Recently I returned to Britain after a seven moth-long fellowship at the Library of Congress. Those of you who read this blog will know that, way back when, in the beginning of my fellowship, when I was bright-eyed and bushy-talied, I swore I would write on this blog more often about my experiences. I fancied myself the next Natalie Cox.
Yet, as ever with these fine ideas I have, late at night over a glass of wine and glowing computer screen, the cold light of day usually puts paid to them. Often, as happened in the Library of Congress, my day-to-day happens got in the way. Weekdays were spent ploughing through the Library’s vast holdings. Weekends spend just as doggedly soaking up as much of Washington as I could.
Often, however, I don’t always have the convenient excuse of being in a new place for a short time. Often, I am sat at home with a bunch of ideas and not much headway with any of them. Often I just can’t find the motivation.
This is where I found myself after returning to Cambridge in June. No doubt my marathon, thirty-two-hour stretch of sleeplessness moving between countries didn’t help matters. Or so I kept telling myself as the first week home bled into the second. I was living in a small, college-owned flat, previously shared though now empty apart from me. The flat was on college grounds, thirty seconds’ walk from the kitchens, the gym, and my supervisor’s rooms. I had a desk in room that was kind of separate from my bedroom. It should have been the ideal ‘writer’s retreat’. Yet, it wasn’t.
That’s not to say I didn’t get anything done. I’ve been very busy in June and July with papers to write and conferences to travel to (and travel to and travel to). But I could have worked much harder. I wasn’t ‘feeling it’. When I first started my PhD I was thrilled to be moving into a flat on the college site, at the centre of town, five minutes’ walk from my department. I had come from the hustle, bustle and stress of a corporate nine-to-five and loved the idea of getting up later, writing in my pyjamas and taking long, afternoon walks by the river.
I see now that I wasn’t embracing college life, per se. I was running away from the rat race. Perhaps unsurprisingly, as an academic interested in questions of geography and travel, I used to imagine my mental map of London as rather restricted, like a computer game map. Some areas, such as my house, friends’ houses, my office, were fully open to me. Other areas were blank spaces, yet, if ever, to be explored. Between these limited points were lines of travel, connections, threads of light.
My impression of Cambridge, as a member of the University, were very different. Suddenly in a relatively small city, whole swathes of the board were an open to book to me. I could go wherever I liked and feel, in some sense, ‘home’. (I’ve written in an earlier post how this freedom afforded to university students is reversed, in a rather unwelcoming way, for non-students.)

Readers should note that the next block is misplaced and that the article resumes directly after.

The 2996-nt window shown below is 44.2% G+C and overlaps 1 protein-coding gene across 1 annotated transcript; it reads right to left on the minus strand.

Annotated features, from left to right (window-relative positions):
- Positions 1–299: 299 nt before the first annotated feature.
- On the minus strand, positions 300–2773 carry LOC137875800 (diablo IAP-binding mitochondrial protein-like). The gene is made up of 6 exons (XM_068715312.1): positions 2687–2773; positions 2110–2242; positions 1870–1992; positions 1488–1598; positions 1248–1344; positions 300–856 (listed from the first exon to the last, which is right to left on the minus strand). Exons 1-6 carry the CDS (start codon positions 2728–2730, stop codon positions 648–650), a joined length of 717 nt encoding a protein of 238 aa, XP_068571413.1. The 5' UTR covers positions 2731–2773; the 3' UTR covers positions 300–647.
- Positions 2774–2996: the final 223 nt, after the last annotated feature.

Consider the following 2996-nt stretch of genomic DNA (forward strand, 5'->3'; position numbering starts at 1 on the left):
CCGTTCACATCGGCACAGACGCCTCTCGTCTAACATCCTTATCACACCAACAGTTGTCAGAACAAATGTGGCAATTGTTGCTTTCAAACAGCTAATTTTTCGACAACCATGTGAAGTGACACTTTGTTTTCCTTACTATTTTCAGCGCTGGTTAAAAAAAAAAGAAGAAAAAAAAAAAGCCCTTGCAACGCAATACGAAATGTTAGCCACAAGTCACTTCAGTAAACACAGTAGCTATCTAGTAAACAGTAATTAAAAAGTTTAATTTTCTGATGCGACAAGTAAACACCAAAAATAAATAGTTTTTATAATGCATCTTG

Coupled with this sense of geographic freedom, and in the context of my sprawling timetable, freed of managers’ demands and strict working hours, I fostered a sense that I needed to ‘feel like’ working to actually start working. Of course, this meant that once having worked hard to make the career change I wanted to make, having arrived in my new job, I barely worked! Waiting to ‘feel like’ reading, or writing, or grappling with ideas, meant that I was far less productive in a job I supposedly loved than in the previous job I had definitely hated.
Could there be a cure to this malaise? It turns out that the cure had been all in my head, as it were. My time living and working in Washington, DC, put me back into a similar life-structure that I had left behind in London. I lived in a private house in the north of the city; I often commuted by underground (though I did walk, too); I worked in one, set place; and I had circumscribed, though generous, hours. Yet, for all these demands that I had run from before, I was doing a job that I love. Reading, writing and making a lot of progress on my thesis. Those seven months really were very productive.
So, back in Cambridge, in the lazy heat of summer, I have taken these lessons to heart. I moved recently (again!) out of the college flat and into a shared house in the ‘student quarter’ of town. I took advantage of the move to shift my work-related books and papers into my shared office in the department. I have a Cambridge commute every day (15 minutes’ walk) but it does mean that I can’t go home during the day. My Cambridge days now resemble, as closely as possible, my Washington days; with time for gym, work in the office, communal lunches and evening socialising. And do you know what? This structure has seen my productivity soar.
One of my favourite agony aunt columnists (I know, I know) is Emily Yoffe at Slate.com. She often advises her letter writers who are having intimacy issues to schedule sex. It may not seem sexy to do it by calendar, she says, but sex is sexy. Well, what I have learned it that it may not feel ‘academic’ or ‘writerly’ to write by schedule and structure. But writing is ‘writerly’, so it works.